The contract is a legally binding agreement, no matter what the market value of the asset is. If the market turns against you, the issuer of the contract:

  • Will require you to pay extra money
  • May close out your contract, for whatever it's worth at the time, to recover some money. If there's not enough money, you will still be legally obliged to make up the difference.

Costs Associated with CFD’s

Spread: When trading CFD’s you must pay the spread, which is the difference between the buy and sell price. You enter a buy trade using the buy price quoted and exit using the sell price, so the narrower the spread, the less you need the price to move in your favour before you start making a profit or loss.

Holding costs: At the end of each trading day, any positions open in your account may be subject to a charge called a “holding cost”. The holding cost can be positive or negative depending on the direction of your position and the applicable holding rate. To hold this position a financing charge is made each night. This is normally based on a benchmark rate per cent like LIBOR + broker margin per cent / 365.

Commissions (only applicable for share CFD’s): You must also pay a separate commission charge when you trade share CFDs. Commissions on AU based start from 0.10% of the full exposure of the position, and there is a minimum commission charge of $8. Commission charges for CFDs are calculated as a percentage of the transaction value for most markets and as cents per share for the US and Canada.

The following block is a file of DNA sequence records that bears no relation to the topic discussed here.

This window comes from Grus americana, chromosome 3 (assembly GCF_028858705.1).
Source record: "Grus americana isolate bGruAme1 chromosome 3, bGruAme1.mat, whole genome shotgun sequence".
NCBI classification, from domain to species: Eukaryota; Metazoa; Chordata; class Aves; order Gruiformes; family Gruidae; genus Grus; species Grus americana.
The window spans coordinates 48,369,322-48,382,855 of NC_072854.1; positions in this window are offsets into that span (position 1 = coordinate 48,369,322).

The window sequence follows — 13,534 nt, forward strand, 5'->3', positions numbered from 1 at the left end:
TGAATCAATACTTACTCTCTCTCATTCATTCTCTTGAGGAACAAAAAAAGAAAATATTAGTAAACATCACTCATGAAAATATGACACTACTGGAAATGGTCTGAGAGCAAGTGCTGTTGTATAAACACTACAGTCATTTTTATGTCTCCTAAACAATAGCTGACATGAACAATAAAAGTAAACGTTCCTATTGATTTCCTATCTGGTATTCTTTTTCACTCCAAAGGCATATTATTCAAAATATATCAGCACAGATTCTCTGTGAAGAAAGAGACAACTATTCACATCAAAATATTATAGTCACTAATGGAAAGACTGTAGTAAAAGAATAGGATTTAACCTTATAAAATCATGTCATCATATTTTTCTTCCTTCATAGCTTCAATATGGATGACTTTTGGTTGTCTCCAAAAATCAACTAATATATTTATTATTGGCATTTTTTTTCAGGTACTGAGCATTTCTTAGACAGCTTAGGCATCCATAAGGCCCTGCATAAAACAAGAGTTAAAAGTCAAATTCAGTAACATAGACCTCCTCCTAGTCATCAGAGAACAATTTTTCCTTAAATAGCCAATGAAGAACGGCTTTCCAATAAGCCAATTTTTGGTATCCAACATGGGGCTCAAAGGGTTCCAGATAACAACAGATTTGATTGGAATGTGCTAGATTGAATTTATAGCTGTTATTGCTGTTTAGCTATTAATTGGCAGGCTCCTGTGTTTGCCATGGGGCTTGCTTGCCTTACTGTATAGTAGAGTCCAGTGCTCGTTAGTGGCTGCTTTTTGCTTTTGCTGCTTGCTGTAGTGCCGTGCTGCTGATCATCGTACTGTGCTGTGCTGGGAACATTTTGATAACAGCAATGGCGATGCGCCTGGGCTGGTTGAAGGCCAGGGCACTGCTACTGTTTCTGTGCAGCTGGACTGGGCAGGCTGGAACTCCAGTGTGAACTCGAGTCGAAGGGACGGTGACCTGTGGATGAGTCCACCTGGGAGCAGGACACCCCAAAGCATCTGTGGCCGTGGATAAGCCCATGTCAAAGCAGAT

D = n x C x i / 365

D = daily interest adjustment

n = number of shares

C = official closing share price

i = applicable annual interest rate

Trading hours for CFD’s

  • Australian shares: 10:00-16:00 (Sydney time)
  • UK shares (LSE): 08.00-16.30 (London time)
  • American shares: Typically 09.30 to 16.00 (New York time)
  • Singapore shares: 09.00-17.00 (Singapore time)

How a CFD Trade Works

Prerequisite knowledge: One CFD equals one share.

Key:

Company – XYZ

Fees and Commissions based on industry average

The following table is an example only and is being used for demonstration purposes only.

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Short Selling and Pairs Trading

Short: The sale of a borrowed stock with the expectation that the price will fall in value. The seller assumes that they will be able to buy back the stock at a lower price than the price at which they sold short.

Long: Buying an asset with the expectation that the price will rise in value. The buyer assumes that they will be able to sell the stock at a higher price than the price at which they bought it at.

CFD: CFD stand for Contacts for Difference. A CFD is a leveraged financial instrument that mirrors the price movements of an underlying stock. CFD’s give us the ability to trade on margin meaning we only need to pay a small percentage of the stock’s price in order to trade it.

Correlation: Is a statistical measurement of the degree of association between two variables. Correlation ranges from +1 to -1. A zero correlation indicates that there is no statistical relationship between the two variables. A +1 correlation indicates that the two variables move perfectly together. A -1 correlation indicates that the two variables move directly opposite to each other.

Figure 1. Shows an example of two highly correlated stocks. Notice when one moves up the other one also moves up and vice versa.

Figure 2. Shows an example of two negatively correlated stocks. Notice when one moves up the other moves down and vice versa.

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Cointegration: For the purpose of this article cointegration can be defined as the ability for two correlated stocks to return back to their equilibrium over a period of time. In other words when two correlated stocks start to become uncorrelated cointegration is the measurement of how likely they will return to being correlated again.

Figure 3. Shows and example of two stocks that are both highly correlated and have a high cointegration. Notice that not only do the stocks share very similar movements they also travel closely together and when they via apart more than normal they quickly return back to the norm.